Thank you in advance for your reply.

      • Metro Detroit. Not ‘IN’ the city of Detroit. We got hit hard not only because of the housing industry but also because of the auto industry.

        People don’t realize how many people as well as companies here depend on the auto industry.

        Anyways, a few years back deals were freaking amazing. There still are some good deals but they are usually more run down properties that need full rehab. So the returns have shrunk a little but still great none-the-less.

        My first property in 2011, I paid $13,000. Just needed a hot water tank, furnace, drywall repair, paint and some minor other touch ups. My all-in-costs were $18,000. Now my all-in is between $25,000 and $27,000 for the same area.

        Someone already put new vinyl siding, roof, driveway and apparently lost it to the bank.

        It has been rented ever since for $850. Its already paid for itself and this April will be 3 years I’ve owned it. Now that house would cost me about $30,000 in the current market. It used to be a high $70,000’s neighborhood. Not sure if it will come back or not but I buy for long term cash flow not appreciation.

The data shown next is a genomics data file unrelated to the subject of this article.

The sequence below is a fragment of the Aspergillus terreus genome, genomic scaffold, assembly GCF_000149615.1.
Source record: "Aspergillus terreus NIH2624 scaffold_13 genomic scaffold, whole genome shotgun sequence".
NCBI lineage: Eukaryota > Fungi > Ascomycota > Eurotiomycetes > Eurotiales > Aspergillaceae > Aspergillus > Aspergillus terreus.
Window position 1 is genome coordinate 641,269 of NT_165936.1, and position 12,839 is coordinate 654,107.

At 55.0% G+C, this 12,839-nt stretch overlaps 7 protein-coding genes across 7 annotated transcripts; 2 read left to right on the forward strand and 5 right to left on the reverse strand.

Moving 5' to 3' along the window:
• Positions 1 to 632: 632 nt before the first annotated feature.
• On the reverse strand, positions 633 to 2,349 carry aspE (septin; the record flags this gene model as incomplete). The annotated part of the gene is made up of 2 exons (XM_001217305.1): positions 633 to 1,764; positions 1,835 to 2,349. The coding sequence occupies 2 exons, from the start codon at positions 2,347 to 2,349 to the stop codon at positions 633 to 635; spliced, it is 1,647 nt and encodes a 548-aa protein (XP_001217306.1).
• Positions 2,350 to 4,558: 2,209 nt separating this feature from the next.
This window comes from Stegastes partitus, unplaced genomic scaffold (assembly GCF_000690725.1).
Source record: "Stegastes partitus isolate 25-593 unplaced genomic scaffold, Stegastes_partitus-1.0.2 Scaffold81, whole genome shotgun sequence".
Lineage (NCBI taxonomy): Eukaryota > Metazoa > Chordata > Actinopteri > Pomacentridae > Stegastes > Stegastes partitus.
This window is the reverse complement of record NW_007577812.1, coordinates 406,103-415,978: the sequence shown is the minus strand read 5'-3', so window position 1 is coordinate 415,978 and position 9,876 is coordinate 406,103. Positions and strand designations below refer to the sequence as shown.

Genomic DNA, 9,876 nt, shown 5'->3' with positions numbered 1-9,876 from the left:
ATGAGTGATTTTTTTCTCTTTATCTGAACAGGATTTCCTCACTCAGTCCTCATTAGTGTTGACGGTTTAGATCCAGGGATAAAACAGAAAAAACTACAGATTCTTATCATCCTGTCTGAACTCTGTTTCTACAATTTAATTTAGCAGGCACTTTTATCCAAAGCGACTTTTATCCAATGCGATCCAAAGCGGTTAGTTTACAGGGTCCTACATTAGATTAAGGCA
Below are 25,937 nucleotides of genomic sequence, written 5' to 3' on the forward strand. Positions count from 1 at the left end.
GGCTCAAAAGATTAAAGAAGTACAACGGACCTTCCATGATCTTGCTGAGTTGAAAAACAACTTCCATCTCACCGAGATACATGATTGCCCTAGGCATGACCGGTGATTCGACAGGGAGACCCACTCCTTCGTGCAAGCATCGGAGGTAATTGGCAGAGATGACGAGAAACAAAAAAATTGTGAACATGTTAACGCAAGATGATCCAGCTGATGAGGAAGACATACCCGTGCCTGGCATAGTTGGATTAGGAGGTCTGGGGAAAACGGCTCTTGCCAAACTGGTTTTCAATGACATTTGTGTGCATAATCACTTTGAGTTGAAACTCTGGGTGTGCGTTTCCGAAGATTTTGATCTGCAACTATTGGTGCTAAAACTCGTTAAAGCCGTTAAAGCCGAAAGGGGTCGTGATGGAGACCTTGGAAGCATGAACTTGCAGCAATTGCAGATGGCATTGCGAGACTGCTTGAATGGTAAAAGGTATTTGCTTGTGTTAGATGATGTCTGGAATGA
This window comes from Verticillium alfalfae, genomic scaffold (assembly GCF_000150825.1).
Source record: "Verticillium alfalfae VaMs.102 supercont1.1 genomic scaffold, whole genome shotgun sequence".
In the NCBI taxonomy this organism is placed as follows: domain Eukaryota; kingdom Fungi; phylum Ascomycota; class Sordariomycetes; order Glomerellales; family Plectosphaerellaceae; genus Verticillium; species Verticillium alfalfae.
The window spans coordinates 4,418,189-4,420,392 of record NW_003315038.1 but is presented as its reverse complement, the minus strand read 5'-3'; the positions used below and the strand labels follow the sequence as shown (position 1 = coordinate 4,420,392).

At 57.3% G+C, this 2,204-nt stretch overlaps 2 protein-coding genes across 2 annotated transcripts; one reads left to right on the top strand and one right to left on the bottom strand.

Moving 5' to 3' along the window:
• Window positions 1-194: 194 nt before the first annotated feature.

I wish these deals were still around!!!

  21. Love this stuff. Also, as military you can use VA loans and move in with zero down. Then turn that property into a rental. Re-do each year. I have a question though. What program did you use to get the pie chart and all that great info? I’ve been looking for something other than EXCEl. Thanks

  22. As a new regular member of BP, I truly appreciate the time you’ve taken to put this comprehensive and easy to get analysis. This article will definitely help me plan my future investment. However, living in SoCal (like some other in the comments), I find it difficult to get a deal similar to this one, but again we’re not fix and I’ll try to look in other states. Thanks again Brandon !

  23. Brandon, you are great! I have a Bachelor in Accounting and a Master in Taxes and in college NO ONE teach this common sense stuff….I agree that Real Estate is the best way of investment…..Thanks for this great information. Keep doing this awesome job!!

  24. Bradley Cordell

    Great article. I’m itching to invest like this. I have the cash to buy properties and I’m ready to go … I just don’t know how to do it from out of the country. I’m having a hard time figuring out how to buy remotely without boots on the ground.

  25. There are other investment methods that are pretty sure to return over 12%, but they all have instances of high risk.

    For instance, investing in intellectual property such as book or music royalties tends to return quite a bit, but if laws surrounding IP changes, it could be an issue.

    Another one is inventory financing. If you diversify and do inventory finance for a lot of companies at once, you\’ll average well over 12%. However, if one economic collapse happens and all of those business go under at once, you get none of that money back.

    Finally, there is business investing. Online businesses typically return upwards of 50% on average when buying them for cash flow. Of course this one is risky because Google could change their algorithms and your traffic could plummet.